by James Joyce
Dubliners Theme of Suffering
Let's be honest, the one thing almost all stories in Dubliners have in common is some form of intense suffering, be it physical pain or mental anguish. You could argue that Dublin itself is responsible, or you might think that the characters have only themselves to blame. Whichever way you slice it, it's going to be hard not to find yourself saying, "Nooooo" when characters pawn their watches to hit the pubs, or start talking with strange men in fields, or break up with their best friends. A budding psychologist wouldn't have to look too far to find textbook cases of self-destructiveness as the root of all suffering in Dubliners.
Questions About Suffering
- Does one set of characters suffer a lot more than another? Is there something about childhood, adolescence, maturity, or public life in Dublin that makes it the most difficult to bear?
- Is it a good thing that Mr Power leads a posse to help out Mr Kernan, or are they only increasing his long-term trouble?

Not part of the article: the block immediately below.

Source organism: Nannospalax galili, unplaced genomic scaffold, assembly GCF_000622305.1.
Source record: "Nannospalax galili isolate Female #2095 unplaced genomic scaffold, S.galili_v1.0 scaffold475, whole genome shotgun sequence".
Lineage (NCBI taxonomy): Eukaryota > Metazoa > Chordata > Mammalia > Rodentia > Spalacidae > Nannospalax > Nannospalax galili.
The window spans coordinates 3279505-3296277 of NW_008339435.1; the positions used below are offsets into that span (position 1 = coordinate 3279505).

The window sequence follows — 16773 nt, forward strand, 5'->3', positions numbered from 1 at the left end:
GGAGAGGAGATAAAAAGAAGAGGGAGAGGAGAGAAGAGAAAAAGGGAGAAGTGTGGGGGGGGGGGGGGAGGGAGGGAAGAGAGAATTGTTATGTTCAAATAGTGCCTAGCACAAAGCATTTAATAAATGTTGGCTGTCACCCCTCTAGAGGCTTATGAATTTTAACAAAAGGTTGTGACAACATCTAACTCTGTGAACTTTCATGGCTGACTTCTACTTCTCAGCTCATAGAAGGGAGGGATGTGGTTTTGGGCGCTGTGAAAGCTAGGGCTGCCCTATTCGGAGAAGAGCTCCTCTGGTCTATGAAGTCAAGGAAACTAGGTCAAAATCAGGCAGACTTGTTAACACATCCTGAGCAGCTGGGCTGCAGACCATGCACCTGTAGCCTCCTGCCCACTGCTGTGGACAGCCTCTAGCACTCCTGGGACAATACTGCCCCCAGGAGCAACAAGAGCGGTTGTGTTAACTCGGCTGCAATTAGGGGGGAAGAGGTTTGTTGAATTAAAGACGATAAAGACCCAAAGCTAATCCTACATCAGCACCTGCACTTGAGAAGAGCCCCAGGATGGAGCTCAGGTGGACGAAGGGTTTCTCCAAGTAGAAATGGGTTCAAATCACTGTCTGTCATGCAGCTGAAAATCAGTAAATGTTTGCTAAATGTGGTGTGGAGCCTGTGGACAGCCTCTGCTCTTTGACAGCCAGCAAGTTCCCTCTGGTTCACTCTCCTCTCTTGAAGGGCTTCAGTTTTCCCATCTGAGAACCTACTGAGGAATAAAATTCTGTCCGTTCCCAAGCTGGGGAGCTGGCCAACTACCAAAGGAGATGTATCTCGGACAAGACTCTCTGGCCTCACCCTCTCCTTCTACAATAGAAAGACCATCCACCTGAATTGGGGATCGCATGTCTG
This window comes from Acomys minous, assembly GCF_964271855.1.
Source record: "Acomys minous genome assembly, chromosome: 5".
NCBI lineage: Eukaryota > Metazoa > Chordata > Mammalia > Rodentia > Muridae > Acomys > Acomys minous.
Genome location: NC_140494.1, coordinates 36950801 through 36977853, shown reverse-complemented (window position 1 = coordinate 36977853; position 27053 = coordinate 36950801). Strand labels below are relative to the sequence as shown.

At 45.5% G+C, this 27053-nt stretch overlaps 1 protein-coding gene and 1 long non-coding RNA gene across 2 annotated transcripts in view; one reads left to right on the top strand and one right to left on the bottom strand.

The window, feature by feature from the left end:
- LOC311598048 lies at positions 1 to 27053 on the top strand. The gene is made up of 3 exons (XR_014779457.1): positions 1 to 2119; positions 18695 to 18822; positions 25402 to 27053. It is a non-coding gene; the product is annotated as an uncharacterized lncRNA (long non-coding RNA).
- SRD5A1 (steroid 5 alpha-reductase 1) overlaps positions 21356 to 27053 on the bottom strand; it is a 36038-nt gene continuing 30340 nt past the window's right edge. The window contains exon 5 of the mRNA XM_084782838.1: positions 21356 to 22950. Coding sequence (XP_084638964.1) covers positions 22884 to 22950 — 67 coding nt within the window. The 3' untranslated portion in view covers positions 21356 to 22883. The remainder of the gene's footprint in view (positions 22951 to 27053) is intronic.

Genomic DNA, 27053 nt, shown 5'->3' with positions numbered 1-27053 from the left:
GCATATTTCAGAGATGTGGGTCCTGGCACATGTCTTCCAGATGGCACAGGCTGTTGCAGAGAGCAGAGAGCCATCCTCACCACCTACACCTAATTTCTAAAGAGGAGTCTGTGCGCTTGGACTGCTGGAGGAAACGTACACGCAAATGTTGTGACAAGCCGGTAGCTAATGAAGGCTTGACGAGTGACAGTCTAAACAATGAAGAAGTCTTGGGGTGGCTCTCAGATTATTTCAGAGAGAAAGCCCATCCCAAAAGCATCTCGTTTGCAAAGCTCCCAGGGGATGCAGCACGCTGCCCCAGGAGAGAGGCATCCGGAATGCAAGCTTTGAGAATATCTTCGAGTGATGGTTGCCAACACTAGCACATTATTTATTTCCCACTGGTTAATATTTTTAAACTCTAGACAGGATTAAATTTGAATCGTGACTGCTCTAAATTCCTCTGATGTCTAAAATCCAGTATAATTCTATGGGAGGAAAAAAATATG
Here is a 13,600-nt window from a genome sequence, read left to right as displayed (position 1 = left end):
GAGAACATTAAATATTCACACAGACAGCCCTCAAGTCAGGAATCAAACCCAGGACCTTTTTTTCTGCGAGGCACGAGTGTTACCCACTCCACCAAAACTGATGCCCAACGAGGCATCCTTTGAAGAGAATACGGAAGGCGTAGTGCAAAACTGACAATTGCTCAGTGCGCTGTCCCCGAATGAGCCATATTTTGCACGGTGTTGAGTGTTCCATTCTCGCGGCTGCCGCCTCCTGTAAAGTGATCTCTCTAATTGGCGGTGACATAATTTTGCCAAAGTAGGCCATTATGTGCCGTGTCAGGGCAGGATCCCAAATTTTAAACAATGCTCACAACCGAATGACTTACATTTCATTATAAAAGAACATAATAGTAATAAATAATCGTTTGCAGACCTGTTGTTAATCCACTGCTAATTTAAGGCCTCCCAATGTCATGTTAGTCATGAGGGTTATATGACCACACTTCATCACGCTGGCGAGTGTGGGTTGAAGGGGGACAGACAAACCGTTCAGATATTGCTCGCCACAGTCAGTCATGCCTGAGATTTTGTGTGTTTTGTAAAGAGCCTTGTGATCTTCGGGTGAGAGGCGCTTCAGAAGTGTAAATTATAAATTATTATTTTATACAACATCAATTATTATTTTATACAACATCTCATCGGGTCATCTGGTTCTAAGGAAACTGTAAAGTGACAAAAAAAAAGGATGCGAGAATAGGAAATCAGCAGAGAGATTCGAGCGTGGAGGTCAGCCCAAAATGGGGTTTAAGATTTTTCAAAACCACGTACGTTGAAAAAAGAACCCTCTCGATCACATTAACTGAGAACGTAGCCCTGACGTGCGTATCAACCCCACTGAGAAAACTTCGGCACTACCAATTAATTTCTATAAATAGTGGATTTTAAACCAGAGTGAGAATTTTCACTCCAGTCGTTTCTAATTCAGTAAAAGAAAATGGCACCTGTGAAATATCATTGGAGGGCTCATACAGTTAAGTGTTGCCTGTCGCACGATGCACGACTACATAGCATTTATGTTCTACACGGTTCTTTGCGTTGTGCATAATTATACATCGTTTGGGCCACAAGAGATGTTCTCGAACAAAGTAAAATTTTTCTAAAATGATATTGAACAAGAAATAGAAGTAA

- Envy, boredom, anger, and narrow-mindedness are some of the reasons these characters suffer. Are these conditions the fault of the sufferers, or the result of some external force?
Chew on This
The worst physical injury in Dubliners—Mr Kernan's bit tongue—doesn't even seem to hurt him, while the tiniest mental pain, like Gabriel's anxiety about his speech, gives rise to long paragraphs full of fear and loathing. It just goes to show—the body hurts, but the mind suffers.
Love, work, and family are the main sources of suffering in Dubliners. There's hardly anyone who doesn't have at least two of the three contributing to his or her hard times.